Declining Use of Wild Resources by Indigenous Peoples of the Ecuadorian Amazon

Gray, Clark L.; Bozigar, Matthew; & Bilsborrow, Richard E. (2015). Declining Use of Wild Resources by Indigenous Peoples of the Ecuadorian Amazon. Biological Conservation, 182, 270-7. PMCID: PMC4302340

Gray, Clark L.; Bozigar, Matthew; & Bilsborrow, Richard E. (2015). Declining Use of Wild Resources by Indigenous Peoples of the Ecuadorian Amazon. Biological Conservation, 182, 270-7. PMCID: PMC4302340

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Wild product harvesting by forest-dwelling peoples, including hunting, fishing, forest product collection and timber harvesting, is believed to be a major threat to the biodiversity of tropical forests worldwide. Despite this threat, few studies have attempted to quantify these activities across time or across large spatial scales. We use a unique longitudinal household survey (n = 480) to describe changes in these activities over time in 32 indigenous communities from five ethnicities in the northern Ecuadorian Amazon. To provide insight into the drivers of these changes, we also estimate multilevel statistical models of these activities as a function of household and community characteristics. These analyses reveal that participation in hunting, fishing, and forest product collection is high but declining across time and across ethnicities, with no evidence for a parallel decline in resource quality. However, participation in timber harvesting did not significantly decline and there is evidence of a decline in resource quality. Multilevel statistical models additionally reveal that household and community characteristics such as ethnicity, demographic characteristics, wealth, livelihood diversification, access to forest, participation in conservation programs and exposure to external markets are significant predictors of wild product harvesting. These characteristics have changed over time but cannot account for declining participation in resource harvesting. This finding suggests that participation is declining due to changes in the regional-scale social and economic context, including urbanization and the expansion of government infrastructure and services. The lesson for conservationists is that macro-scale social and economic conditions can drive reductions in wild product harvesting even in the absence of successful conservation interventions.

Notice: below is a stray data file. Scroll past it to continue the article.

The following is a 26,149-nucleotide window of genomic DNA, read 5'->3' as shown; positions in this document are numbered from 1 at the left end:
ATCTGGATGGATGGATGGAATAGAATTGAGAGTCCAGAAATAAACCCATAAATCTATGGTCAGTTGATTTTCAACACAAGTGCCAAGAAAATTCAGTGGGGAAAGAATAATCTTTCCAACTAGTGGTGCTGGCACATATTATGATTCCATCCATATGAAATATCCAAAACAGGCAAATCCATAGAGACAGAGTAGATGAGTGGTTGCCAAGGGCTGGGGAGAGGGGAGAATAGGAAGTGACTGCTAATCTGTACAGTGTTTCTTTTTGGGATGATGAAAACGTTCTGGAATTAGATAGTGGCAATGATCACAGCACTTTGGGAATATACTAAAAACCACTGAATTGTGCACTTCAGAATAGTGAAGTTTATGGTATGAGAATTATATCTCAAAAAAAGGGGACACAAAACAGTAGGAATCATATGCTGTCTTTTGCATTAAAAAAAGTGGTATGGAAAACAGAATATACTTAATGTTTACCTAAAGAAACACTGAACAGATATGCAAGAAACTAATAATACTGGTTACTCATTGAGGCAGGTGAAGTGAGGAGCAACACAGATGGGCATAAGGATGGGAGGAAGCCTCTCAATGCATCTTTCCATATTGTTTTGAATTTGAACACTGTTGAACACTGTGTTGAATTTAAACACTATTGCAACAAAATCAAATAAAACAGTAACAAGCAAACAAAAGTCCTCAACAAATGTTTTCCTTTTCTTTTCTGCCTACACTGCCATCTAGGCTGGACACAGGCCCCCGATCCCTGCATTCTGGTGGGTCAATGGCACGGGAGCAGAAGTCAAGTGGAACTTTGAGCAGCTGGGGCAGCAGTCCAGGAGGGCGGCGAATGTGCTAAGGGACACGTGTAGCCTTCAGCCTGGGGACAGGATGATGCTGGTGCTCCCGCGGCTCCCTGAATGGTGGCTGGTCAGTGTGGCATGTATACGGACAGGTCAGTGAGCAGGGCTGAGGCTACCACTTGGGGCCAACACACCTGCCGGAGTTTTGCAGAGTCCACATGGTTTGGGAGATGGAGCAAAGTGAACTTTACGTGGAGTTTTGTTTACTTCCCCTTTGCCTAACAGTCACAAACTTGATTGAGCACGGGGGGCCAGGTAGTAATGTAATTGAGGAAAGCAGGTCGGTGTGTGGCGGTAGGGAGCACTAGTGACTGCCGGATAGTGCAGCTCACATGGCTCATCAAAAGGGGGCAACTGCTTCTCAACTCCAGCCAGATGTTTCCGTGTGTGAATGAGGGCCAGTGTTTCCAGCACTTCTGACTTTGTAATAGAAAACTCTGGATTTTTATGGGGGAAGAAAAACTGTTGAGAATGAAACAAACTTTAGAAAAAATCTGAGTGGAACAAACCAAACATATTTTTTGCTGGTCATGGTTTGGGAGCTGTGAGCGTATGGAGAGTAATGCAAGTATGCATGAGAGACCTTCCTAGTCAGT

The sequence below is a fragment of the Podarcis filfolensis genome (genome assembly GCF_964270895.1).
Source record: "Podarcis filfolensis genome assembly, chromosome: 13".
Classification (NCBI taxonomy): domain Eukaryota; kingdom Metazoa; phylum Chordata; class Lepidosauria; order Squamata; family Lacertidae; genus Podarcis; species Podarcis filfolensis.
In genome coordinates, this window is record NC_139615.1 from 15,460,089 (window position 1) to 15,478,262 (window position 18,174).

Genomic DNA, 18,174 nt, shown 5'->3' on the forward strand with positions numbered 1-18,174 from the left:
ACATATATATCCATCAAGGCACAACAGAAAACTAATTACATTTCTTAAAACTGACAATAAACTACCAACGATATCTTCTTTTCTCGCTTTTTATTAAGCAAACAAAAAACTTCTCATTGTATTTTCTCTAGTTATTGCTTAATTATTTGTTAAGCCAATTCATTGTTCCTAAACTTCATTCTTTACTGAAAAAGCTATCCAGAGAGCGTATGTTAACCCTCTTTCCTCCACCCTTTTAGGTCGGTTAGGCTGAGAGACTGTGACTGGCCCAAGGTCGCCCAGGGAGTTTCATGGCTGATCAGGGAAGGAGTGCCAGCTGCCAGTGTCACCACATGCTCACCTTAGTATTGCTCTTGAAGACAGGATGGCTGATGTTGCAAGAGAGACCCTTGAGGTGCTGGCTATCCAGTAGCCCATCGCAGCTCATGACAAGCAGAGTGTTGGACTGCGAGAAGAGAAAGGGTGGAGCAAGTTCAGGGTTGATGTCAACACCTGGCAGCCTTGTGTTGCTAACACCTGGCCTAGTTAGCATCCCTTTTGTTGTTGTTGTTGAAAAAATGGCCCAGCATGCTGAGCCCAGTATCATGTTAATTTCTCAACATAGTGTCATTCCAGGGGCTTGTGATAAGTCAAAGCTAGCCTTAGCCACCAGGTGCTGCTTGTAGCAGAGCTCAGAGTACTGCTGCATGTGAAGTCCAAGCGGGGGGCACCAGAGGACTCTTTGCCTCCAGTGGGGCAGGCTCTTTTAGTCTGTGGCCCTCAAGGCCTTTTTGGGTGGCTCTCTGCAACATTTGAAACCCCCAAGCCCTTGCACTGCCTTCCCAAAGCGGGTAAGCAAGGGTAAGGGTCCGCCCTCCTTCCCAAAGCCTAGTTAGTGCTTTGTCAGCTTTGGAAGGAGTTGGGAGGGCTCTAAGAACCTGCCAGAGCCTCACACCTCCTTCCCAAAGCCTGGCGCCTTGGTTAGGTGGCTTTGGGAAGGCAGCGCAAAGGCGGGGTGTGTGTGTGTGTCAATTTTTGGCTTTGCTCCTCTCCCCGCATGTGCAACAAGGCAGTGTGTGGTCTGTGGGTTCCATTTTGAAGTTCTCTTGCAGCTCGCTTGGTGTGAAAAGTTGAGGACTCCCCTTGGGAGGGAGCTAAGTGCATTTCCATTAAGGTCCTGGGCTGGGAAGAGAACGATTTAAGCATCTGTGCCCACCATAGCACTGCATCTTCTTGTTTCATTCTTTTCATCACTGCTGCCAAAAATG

Population and Environment
1A
2a


JOUR



Gray, Clark L.
Bozigar, Matthew
Bilsborrow, Richard E.



2015


Biological Conservation

182


270-7








PMC4302340


8824

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